In one form or another horse racing had been popular in Britain since the Roman invasion, when Arab horses (imported by the invaders) were matched in chariot races against Celtic ponies belonging to the Iceni and other tribes.  There are historical references to racing at Smithfield (now part of the City of London) in the 12th century, where the crusading Richard I offered “forty pounds of reedy gold” to the winner of a three-mile race.

Later monarchs (such as Henry VII Henry VIII, and Elizabeth I) were keenly interested in horse breeding and in hunting but did little to encourage racing.  But, in the early 17th century, James I made up for the relative indifference to the sport shown by his predecessors.  He built stables at New market, instituted the idea of a racecourse with a place for spectators, had a great deal to do with the founding of prizes for winning owners and jockeys, and even attempted to organize a horse race on ice when the River Ouse froze over in 1605.  Also, he began a royal interest in the sport that has continued in Britain to the present day.  Charles II rode his own horses in race meetings, and Queen Anne inaugurated the first Royal Ascot meeting in 1711.
The Mediterranean countries have produced great horses and horsemen from the earliest days.  Spain’s particular breed the Andalusian rivaled the Arab for endurance and grace.  In Italy a somewhat sturdier stock was raised, though there was a great deal of crossing with Arab and Spanish breeds.  In France, lines of splendid horses were bred from the days of the early Saracen invasions; but racing didn’t gain a popular following until 1681, when Louis XIV inaugurated a meeting at St. German and offered to buy the winning horse for its weight in gold.  (The offer was apparently turned down by the owner, an English aristocrat named Chevesey.) After the publicity attending this offer, the French nobility began establishing racing studs of their own, with great success.  A close liaison between the racing fraternities of Britain and France was also established, and the French never relaxed their interest in the sport until the Revolution.  Then ít  struck them that racing had been the sport of kings as well as of commoners, and they fanatically ordered the slaughter of every race horse in the country.  Napoleon re-established breeding to some extent (though naturally for his cavalry) but the Revolutionary destruction took many years to repair.  Today, however, France horses have won world famous sports events including the English Derbies of 1947, 1950, 1955, and 1963.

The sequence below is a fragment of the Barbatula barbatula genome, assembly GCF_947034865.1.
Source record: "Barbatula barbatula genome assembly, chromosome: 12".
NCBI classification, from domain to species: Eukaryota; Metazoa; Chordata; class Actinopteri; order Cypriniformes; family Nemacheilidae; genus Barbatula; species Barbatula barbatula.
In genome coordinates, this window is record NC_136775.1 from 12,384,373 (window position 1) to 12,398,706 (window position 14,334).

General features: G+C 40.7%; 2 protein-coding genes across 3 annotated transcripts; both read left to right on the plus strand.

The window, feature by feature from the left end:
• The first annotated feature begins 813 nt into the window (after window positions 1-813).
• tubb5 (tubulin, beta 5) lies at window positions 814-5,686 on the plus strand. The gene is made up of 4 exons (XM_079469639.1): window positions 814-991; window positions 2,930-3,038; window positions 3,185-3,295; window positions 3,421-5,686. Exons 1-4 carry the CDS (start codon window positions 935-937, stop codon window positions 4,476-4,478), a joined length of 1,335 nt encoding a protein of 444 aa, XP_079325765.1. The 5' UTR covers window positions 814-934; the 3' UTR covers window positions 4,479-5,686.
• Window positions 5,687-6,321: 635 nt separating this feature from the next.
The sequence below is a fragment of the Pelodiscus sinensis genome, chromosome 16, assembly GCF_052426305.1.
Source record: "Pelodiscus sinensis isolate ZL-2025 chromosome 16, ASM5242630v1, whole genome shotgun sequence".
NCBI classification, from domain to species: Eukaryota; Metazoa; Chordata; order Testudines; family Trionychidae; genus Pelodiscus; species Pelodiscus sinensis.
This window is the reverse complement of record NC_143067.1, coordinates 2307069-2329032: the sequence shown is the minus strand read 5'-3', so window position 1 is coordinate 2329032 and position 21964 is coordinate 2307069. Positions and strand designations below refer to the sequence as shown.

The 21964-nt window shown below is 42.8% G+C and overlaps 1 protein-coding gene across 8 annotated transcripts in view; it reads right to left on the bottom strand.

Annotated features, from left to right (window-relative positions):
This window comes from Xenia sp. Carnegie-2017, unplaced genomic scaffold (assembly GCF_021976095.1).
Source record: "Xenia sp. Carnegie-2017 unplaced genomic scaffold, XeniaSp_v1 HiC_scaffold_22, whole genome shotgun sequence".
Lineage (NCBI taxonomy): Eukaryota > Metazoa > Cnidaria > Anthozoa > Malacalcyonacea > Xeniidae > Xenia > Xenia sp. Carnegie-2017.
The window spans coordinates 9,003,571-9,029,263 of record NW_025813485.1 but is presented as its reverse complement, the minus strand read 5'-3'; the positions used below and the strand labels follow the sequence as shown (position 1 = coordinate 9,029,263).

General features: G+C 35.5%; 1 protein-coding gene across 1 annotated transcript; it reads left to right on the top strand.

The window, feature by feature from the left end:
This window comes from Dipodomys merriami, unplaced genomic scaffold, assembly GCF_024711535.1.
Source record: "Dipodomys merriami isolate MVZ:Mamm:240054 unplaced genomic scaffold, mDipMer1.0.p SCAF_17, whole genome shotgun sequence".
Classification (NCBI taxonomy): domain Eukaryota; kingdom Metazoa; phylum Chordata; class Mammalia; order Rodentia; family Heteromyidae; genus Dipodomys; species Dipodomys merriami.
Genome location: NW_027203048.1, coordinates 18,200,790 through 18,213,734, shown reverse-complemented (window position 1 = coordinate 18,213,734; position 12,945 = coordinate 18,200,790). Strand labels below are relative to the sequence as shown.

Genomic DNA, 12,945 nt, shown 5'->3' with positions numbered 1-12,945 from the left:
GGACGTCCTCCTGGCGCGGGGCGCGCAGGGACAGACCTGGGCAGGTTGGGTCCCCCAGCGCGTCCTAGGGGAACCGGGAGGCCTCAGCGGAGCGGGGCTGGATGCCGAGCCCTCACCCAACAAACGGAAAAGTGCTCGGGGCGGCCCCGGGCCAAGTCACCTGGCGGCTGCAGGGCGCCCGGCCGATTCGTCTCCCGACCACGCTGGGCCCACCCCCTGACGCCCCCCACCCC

A first century A.D. horse and chariot in bronze.  The Romans were renowned for their sensational chariot races, which attracted enthusiastic crowds.  These circus races of classical times were the forerunners of the harness or trotting races that are popular today in Europe and North America.

There were no horses at all on the American continent until the Spanish expeditions at the end of the 15th century left some there specifically, five stallions and sevens mares of the Andalusian breed.  By 1700 these had become several thousands and had been crossed with imported Arabs to produce mustangs.  These were the horses with which racing was inaugurated on the American mainland at the end of the 17th century on the quarter-mile tracts in Virginia, though a race tract on Long Island had been laid out in 1665 and English horses had run there.  Canada, Africa, Australia, New Zealand, and India were (like America ) innocent of horses until colonizers or invaders took them there.  But once horses were imported, interest in racing them for money was eventually bound to arise.  India recorded her first race in 1791, South Africa in 1795, Australia in 1810, Canada in 1830, Canada in 1830, and New Zealand in 1837.